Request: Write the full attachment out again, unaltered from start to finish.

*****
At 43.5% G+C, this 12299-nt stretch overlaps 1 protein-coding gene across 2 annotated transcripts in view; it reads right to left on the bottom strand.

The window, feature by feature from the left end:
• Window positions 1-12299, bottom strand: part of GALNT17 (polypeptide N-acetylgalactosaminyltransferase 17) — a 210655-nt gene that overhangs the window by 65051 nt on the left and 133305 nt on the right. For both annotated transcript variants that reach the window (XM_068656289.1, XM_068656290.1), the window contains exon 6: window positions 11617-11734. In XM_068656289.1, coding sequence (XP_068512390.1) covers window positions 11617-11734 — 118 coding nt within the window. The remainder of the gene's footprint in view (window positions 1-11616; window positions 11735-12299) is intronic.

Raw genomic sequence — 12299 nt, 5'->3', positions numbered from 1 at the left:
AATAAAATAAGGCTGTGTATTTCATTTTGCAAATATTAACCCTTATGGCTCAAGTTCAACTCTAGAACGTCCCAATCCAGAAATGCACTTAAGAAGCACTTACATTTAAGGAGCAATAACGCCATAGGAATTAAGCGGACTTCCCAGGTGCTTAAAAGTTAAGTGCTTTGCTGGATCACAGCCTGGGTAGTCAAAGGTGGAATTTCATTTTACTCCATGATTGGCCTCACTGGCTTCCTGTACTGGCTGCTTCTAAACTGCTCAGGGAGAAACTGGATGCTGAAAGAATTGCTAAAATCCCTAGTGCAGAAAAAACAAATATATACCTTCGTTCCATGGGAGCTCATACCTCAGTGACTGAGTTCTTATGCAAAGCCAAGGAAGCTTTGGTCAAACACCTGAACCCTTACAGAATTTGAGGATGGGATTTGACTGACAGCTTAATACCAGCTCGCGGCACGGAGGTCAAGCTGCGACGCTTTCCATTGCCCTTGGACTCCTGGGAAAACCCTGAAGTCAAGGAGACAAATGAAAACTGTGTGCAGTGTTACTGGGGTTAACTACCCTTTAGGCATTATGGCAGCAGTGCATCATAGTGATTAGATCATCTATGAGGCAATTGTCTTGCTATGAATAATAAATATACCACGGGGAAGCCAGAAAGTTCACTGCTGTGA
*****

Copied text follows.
At 43.5% G+C, this 12299-nt stretch overlaps 1 protein-coding gene across 2 annotated transcripts in view; it reads right to left on the bottom strand.

The window, feature by feature from the left end:
• Window positions 1-12299, bottom strand: part of GALNT17 (polypeptide N-acetylgalactosaminyltransferase 17) — a 210655-nt gene that overhangs the window by 65051 nt on the left and 133305 nt on the right. For both annotated transcript variants that reach the window (XM_068656289.1, XM_068656290.1), the window contains exon 6: window positions 11617-11734. In XM_068656289.1, coding sequence (XP_068512390.1) covers window positions 11617-11734 — 118 coding nt within the window. The remainder of the gene's footprint in view (window positions 1-11616; window positions 11735-12299) is intronic.

Raw genomic sequence — 12299 nt, 5'->3', positions numbered from 1 at the left:
AATAAAATAAGGCTGTGTATTTCATTTTGCAAATATTAACCCTTATGGCTCAAGTTCAACTCTAGAACGTCCCAATCCAGAAATGCACTTAAGAAGCACTTACATTTAAGGAGCAATAACGCCATAGGAATTAAGCGGACTTCCCAGGTGCTTAAAAGTTAAGTGCTTTGCTGGATCACAGCCTGGGTAGTCAAAGGTGGAATTTCATTTTACTCCATGATTGGCCTCACTGGCTTCCTGTACTGGCTGCTTCTAAACTGCTCAGGGAGAAACTGGATGCTGAAAGAATTGCTAAAATCCCTAGTGCAGAAAAAACAAATATATACCTTCGTTCCATGGGAGCTCATACCTCAGTGACTGAGTTCTTATGCAAAGCCAAGGAAGCTTTGGTCAAACACCTGAACCCTTACAGAATTTGAGGATGGGATTTGACTGACAGCTTAATACCAGCTCGCGGCACGGAGGTCAAGCTGCGACGCTTTCCATTGCCCTTGGACTCCTGGGAAAACCCTGAAGTCAAGGAGACAAATGAAAACTGTGTGCAGTGTTACTGGGGTTAACTACCCTTTAGGCATTATGGCAGCAGTGCATCATAGTGATTAGATCATCTATGAGGCAATTGTCTTGCTATGAATAATAAATATACCACGGGGAAGCCAGAAAGTTCACTGCTGTGA